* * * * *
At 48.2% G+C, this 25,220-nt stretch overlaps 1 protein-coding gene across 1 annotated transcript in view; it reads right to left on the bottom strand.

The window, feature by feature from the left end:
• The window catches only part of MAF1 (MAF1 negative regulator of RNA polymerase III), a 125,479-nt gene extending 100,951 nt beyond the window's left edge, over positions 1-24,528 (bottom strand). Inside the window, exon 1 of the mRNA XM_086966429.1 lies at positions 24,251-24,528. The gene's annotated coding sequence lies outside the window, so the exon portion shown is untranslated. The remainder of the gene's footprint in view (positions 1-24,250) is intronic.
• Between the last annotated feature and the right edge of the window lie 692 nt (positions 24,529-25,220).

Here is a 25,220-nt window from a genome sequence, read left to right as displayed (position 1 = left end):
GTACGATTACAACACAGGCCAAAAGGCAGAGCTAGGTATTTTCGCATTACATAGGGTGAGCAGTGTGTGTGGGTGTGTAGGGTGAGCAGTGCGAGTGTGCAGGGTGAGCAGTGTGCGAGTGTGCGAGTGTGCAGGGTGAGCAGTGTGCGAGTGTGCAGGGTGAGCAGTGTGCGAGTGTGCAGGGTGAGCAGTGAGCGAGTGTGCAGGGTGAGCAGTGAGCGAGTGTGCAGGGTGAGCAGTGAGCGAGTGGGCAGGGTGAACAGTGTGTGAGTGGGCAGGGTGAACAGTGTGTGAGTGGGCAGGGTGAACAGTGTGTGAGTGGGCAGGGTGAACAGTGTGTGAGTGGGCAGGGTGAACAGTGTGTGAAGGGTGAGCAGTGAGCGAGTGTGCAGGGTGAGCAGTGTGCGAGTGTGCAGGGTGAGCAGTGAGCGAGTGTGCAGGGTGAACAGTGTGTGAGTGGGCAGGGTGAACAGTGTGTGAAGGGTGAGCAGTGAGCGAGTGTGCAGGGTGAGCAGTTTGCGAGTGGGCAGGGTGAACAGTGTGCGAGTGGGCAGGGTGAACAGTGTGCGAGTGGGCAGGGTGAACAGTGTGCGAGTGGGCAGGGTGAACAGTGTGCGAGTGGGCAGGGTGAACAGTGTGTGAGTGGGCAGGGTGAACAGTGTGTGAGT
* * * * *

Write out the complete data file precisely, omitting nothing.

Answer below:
At 48.2% G+C, this 25,220-nt stretch overlaps 1 protein-coding gene across 1 annotated transcript in view; it reads right to left on the bottom strand.

The window, feature by feature from the left end:
• The window catches only part of MAF1 (MAF1 negative regulator of RNA polymerase III), a 125,479-nt gene extending 100,951 nt beyond the window's left edge, over positions 1-24,528 (bottom strand). Inside the window, exon 1 of the mRNA XM_086966429.1 lies at positions 24,251-24,528. The gene's annotated coding sequence lies outside the window, so the exon portion shown is untranslated. The remainder of the gene's footprint in view (positions 1-24,250) is intronic.
• Between the last annotated feature and the right edge of the window lie 692 nt (positions 24,529-25,220).

Here is a 25,220-nt window from a genome sequence, read left to right as displayed (position 1 = left end):
GTACGATTACAACACAGGCCAAAAGGCAGAGCTAGGTATTTTCGCATTACATAGGGTGAGCAGTGTGTGTGGGTGTGTAGGGTGAGCAGTGCGAGTGTGCAGGGTGAGCAGTGTGCGAGTGTGCGAGTGTGCAGGGTGAGCAGTGTGCGAGTGTGCAGGGTGAGCAGTGTGCGAGTGTGCAGGGTGAGCAGTGAGCGAGTGTGCAGGGTGAGCAGTGAGCGAGTGTGCAGGGTGAGCAGTGAGCGAGTGGGCAGGGTGAACAGTGTGTGAGTGGGCAGGGTGAACAGTGTGTGAGTGGGCAGGGTGAACAGTGTGTGAGTGGGCAGGGTGAACAGTGTGTGAGTGGGCAGGGTGAACAGTGTGTGAAGGGTGAGCAGTGAGCGAGTGTGCAGGGTGAGCAGTGTGCGAGTGTGCAGGGTGAGCAGTGAGCGAGTGTGCAGGGTGAACAGTGTGTGAGTGGGCAGGGTGAACAGTGTGTGAAGGGTGAGCAGTGAGCGAGTGTGCAGGGTGAGCAGTTTGCGAGTGGGCAGGGTGAACAGTGTGCGAGTGGGCAGGGTGAACAGTGTGCGAGTGGGCAGGGTGAACAGTGTGCGAGTGGGCAGGGTGAACAGTGTGCGAGTGGGCAGGGTGAACAGTGTGTGAGTGGGCAGGGTGAACAGTGTGTGAGT